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5 New Boutique Hotels in NYC to Book Now

There’s nothing better than visiting New York in the fall—especially if that visit entails a stay at a brand-new hotel. Fortunately for us, the Big Apple has plenty to book this season, each one boasting its own perks, from James Beard Award winners to Brooklyn’s very first ballroom. But perhaps the biggest reason to book any of them? Their small-scale, “go boutique or go home” philosophies. Here are five of the city’s best new boutique hotels to visit now.

The Roxy Hotel


Open: October 2016

Renowned for attracting the film and music industries’ finest, this property (formerly the Tribeca Grand) is undergoing a complete transformation that is expected to wrap in October 2016. Visitors can expect several new outposts, including the Django, an underground jazz club intended to channel the energy of a classic Parisian boîte through a solid cocktail list and nightly performances by renowned talent. When you do call it a night, you’ll be retreating in style: Local designer Briana Stanley outfitted 201 rooms with an array of fun details, from Marshall Bluetooth speakers and curated vinyl records, to Frette bathrobes and modern technologies like Roku.

The Marmara Park Avenue


Open: Spring 2016

The Marmara Collection hotel group debuted their newest property in a neighborhood alive with energy but hungry for character: Midtown South. As such, the team called upon local artist and designer Joe Ginsberg for an aesthetic overhaul of the space, a 21-story building dating back to 1927. Ginsberg’s work resulted in clean and bright details throughout, coupled with striking grandeur, as evidenced by the lobby’s 14-foot fireplace, soaring ceilings, and an artful display of white birds in flight. There’s no shortage of onsite amenities here—between a wellness center, spa, and a subterranean pool, it’s easy to escape the hustle and bustle awaiting outside.

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The William Vale

William Vale

Open: September 2016

We have a strong feeling that this hip hotel, opened just weeks ago in the heart of Williamsburg, is going to be one of the borough’s toughest bookings. Food and beverage are currently led by NoHo Hospitality Group and celebrated chef Andrew Carmellini, but soon enough he’ll have company: Wylie Dufresne is plotting an on-site opening for Du’s Donuts and Coffee, his take on daytime fare. Studio Munge is behind the premise’s eye-catching design, which showcases local artists throughout the 183-room, 21-story space. And while we’re on the topic of size, let’s not forget about the pool: at 60 feet, it clocks in as the longest in the city. We’ll swim to that.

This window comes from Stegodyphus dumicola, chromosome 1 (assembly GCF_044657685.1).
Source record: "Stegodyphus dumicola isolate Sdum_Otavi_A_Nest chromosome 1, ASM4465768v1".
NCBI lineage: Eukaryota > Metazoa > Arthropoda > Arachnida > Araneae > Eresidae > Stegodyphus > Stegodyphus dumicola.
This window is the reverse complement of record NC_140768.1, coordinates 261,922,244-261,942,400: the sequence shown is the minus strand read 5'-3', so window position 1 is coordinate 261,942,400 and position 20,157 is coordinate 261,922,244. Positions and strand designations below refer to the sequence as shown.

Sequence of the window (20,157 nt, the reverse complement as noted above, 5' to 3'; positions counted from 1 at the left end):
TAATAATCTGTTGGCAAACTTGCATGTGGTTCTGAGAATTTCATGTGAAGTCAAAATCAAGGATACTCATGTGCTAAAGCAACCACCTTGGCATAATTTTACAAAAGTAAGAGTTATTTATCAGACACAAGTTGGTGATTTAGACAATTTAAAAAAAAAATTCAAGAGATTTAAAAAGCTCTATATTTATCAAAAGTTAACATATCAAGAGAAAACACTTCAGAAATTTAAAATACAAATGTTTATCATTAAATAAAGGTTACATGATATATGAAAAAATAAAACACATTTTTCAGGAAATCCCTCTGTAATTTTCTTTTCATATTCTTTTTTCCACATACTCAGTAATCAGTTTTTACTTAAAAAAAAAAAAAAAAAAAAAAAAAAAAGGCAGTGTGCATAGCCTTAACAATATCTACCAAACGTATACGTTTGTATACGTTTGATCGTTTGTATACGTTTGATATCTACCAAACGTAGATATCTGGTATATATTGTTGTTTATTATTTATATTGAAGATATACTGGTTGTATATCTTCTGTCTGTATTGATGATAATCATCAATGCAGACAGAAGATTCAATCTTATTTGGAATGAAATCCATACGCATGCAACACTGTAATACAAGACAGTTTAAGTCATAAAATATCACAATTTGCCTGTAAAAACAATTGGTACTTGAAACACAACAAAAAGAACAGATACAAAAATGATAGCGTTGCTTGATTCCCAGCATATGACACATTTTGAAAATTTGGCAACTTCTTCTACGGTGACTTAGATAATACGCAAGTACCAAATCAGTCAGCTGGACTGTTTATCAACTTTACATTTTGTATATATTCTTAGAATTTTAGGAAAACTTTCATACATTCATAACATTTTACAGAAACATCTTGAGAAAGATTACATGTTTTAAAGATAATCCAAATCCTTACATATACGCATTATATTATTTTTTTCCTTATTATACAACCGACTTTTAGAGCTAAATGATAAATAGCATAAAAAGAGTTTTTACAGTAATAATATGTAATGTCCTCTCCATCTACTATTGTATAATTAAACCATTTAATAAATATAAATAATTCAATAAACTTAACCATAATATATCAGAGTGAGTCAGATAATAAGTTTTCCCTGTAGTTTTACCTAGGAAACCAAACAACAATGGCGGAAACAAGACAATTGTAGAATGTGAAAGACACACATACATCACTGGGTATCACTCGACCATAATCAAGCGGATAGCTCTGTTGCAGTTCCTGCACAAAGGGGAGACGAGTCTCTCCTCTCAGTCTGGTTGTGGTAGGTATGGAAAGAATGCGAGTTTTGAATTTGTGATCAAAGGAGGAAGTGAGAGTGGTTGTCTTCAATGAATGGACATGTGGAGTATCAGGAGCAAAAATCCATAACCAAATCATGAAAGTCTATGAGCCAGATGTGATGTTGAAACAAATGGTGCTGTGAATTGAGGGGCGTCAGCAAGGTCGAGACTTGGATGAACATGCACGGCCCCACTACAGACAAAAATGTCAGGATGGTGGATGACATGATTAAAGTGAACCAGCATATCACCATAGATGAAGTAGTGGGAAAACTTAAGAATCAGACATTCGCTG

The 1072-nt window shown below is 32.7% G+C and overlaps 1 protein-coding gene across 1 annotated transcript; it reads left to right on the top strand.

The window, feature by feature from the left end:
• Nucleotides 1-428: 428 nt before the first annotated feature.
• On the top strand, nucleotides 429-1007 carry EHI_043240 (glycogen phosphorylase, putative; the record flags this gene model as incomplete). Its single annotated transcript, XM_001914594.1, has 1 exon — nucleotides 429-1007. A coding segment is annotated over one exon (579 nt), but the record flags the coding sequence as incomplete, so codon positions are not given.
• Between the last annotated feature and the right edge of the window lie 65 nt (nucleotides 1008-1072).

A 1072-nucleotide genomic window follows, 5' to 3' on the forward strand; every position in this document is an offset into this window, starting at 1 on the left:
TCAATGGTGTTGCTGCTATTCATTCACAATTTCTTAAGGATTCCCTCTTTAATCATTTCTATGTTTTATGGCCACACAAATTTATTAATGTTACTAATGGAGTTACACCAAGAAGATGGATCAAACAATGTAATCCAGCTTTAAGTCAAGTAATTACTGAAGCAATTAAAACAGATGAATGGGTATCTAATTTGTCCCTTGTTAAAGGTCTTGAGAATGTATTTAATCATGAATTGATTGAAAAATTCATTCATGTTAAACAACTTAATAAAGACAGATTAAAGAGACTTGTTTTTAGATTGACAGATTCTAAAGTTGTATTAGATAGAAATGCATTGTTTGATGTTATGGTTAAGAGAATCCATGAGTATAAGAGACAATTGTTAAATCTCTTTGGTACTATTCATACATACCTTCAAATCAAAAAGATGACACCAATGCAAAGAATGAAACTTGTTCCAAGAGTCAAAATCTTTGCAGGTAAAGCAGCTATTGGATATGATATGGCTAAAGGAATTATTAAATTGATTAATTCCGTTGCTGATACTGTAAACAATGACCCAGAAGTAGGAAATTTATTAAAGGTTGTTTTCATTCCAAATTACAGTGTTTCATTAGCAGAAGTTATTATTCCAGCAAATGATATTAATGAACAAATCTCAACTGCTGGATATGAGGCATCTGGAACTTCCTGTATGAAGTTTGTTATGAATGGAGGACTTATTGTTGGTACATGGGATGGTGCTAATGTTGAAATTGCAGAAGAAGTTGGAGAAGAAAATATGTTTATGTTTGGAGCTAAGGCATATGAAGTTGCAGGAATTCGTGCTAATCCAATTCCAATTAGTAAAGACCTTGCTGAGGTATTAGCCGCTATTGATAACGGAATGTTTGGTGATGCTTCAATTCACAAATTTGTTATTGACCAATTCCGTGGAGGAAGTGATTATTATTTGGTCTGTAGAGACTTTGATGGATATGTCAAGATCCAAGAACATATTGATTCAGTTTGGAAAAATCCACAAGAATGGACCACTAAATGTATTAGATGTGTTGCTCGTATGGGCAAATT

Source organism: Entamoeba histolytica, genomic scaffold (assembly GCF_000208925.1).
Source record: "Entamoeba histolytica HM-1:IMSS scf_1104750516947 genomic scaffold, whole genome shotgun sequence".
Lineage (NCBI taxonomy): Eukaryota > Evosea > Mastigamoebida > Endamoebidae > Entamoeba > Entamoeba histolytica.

The Williamsburg Hotel


Open: Fall 2016

It’s all about nonstop entertainment at this forthcoming Brooklyn project, set to open later this fall. Three watering holes are on tap for visitors, including a private bar for hotel guests, a subterranean lounge, and a replica water tower bar meant to honor the neighborhood’s wooden water tower factory. Once hunger strikes, settle into the Harvey, the hotel’s signature restaurant that will be run by chef Adam Leonti, who formerly ran the show at Vetri in Philadelphia. Soho House members (and wannabe members), rejoice: The same team that brought you Babington House and Soho House Berlin is responsible for the look and feel of the grand ballroom (the neighborhood’s very first) and the 150 rooms, each containing plenty of industrial-meets-rustic charm.

The Beekman


Open: September 2016

With so much history surrounding this 1881 site—it was home to the New York City debut of Shakespeare's Hamlet in 1871 and declared an official New York City Landmark in 1998 — there’s a lot to be said about what it’s housing today. Swedish interior architect and product designer Martin Brudnizki can be thanked for meticulous attention to detail throughout the 287-room space, and we ensure you won’t go hungry. Two James Beard Award winners—celebrity chef Tom Colicchio (Craft, Riverpark) and restaurant vet Keith McNally (Balthazar, Minetta Tavern)—are covering culinary ground with a total of three restaurants between them.

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